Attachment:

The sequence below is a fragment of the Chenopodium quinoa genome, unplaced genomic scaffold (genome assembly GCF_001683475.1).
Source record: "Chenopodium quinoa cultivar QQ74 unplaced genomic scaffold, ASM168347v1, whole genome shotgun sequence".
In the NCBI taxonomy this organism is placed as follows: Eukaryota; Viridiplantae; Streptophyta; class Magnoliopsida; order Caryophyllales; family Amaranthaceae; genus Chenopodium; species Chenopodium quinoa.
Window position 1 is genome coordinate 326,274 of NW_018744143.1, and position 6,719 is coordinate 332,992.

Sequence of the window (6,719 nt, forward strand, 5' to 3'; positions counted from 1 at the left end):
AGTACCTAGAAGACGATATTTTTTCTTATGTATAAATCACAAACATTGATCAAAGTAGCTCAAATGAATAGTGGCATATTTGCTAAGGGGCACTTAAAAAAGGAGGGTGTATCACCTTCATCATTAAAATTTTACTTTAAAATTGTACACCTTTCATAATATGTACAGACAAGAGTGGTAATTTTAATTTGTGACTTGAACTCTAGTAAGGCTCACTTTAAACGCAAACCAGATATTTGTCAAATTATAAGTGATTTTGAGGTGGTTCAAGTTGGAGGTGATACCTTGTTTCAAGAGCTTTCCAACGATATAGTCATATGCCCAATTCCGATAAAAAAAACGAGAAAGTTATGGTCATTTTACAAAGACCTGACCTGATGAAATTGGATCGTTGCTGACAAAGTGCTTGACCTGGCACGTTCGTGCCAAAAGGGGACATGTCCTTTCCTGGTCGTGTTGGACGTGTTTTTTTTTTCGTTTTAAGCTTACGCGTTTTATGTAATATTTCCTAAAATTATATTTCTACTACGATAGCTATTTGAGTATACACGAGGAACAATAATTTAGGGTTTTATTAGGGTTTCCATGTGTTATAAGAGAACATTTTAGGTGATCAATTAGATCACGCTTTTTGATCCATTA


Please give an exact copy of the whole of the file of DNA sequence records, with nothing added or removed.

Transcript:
The sequence below is a fragment of the Chenopodium quinoa genome, unplaced genomic scaffold (genome assembly GCF_001683475.1).
Source record: "Chenopodium quinoa cultivar QQ74 unplaced genomic scaffold, ASM168347v1, whole genome shotgun sequence".
In the NCBI taxonomy this organism is placed as follows: Eukaryota; Viridiplantae; Streptophyta; class Magnoliopsida; order Caryophyllales; family Amaranthaceae; genus Chenopodium; species Chenopodium quinoa.
Window position 1 is genome coordinate 326,274 of NW_018744143.1, and position 6,719 is coordinate 332,992.

Sequence of the window (6,719 nt, forward strand, 5' to 3'; positions counted from 1 at the left end):
AGTACCTAGAAGACGATATTTTTTCTTATGTATAAATCACAAACATTGATCAAAGTAGCTCAAATGAATAGTGGCATATTTGCTAAGGGGCACTTAAAAAAGGAGGGTGTATCACCTTCATCATTAAAATTTTACTTTAAAATTGTACACCTTTCATAATATGTACAGACAAGAGTGGTAATTTTAATTTGTGACTTGAACTCTAGTAAGGCTCACTTTAAACGCAAACCAGATATTTGTCAAATTATAAGTGATTTTGAGGTGGTTCAAGTTGGAGGTGATACCTTGTTTCAAGAGCTTTCCAACGATATAGTCATATGCCCAATTCCGATAAAAAAAACGAGAAAGTTATGGTCATTTTACAAAGACCTGACCTGATGAAATTGGATCGTTGCTGACAAAGTGCTTGACCTGGCACGTTCGTGCCAAAAGGGGACATGTCCTTTCCTGGTCGTGTTGGACGTGTTTTTTTTTTCGTTTTAAGCTTACGCGTTTTATGTAATATTTCCTAAAATTATATTTCTACTACGATAGCTATTTGAGTATACACGAGGAACAATAATTTAGGGTTTTATTAGGGTTTCCATGTGTTATAAGAGAACATTTTAGGTGATCAATTAGATCACGCTTTTTGATCCATTA